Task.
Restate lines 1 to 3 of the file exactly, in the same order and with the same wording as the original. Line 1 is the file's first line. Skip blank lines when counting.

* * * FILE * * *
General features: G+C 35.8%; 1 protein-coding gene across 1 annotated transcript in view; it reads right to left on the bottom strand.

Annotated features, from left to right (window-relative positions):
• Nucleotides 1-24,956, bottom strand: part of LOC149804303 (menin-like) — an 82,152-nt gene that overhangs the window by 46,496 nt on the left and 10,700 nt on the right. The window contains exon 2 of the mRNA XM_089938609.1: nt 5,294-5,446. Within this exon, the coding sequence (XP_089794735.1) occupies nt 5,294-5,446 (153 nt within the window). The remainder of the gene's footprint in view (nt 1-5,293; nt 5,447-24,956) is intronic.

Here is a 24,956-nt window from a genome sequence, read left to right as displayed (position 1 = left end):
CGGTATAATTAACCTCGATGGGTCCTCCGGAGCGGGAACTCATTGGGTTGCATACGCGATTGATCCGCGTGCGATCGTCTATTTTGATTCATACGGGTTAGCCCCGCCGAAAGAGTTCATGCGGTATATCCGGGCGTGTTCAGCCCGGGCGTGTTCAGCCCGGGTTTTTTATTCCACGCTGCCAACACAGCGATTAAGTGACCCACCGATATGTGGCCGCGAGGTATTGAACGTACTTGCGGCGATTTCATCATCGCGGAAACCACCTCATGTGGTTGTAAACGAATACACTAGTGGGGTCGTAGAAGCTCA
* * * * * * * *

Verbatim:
General features: G+C 35.8%; 1 protein-coding gene across 1 annotated transcript in view; it reads right to left on the bottom strand.

Annotated features, from left to right (window-relative positions):
• Nucleotides 1-24,956, bottom strand: part of LOC149804303 (menin-like) — an 82,152-nt gene that overhangs the window by 46,496 nt on the left and 10,700 nt on the right. The window contains exon 2 of the mRNA XM_089938609.1: nt 5,294-5,446. Within this exon, the coding sequence (XP_089794735.1) occupies nt 5,294-5,446 (153 nt within the window). The remainder of the gene's footprint in view (nt 1-5,293; nt 5,447-24,956) is intronic.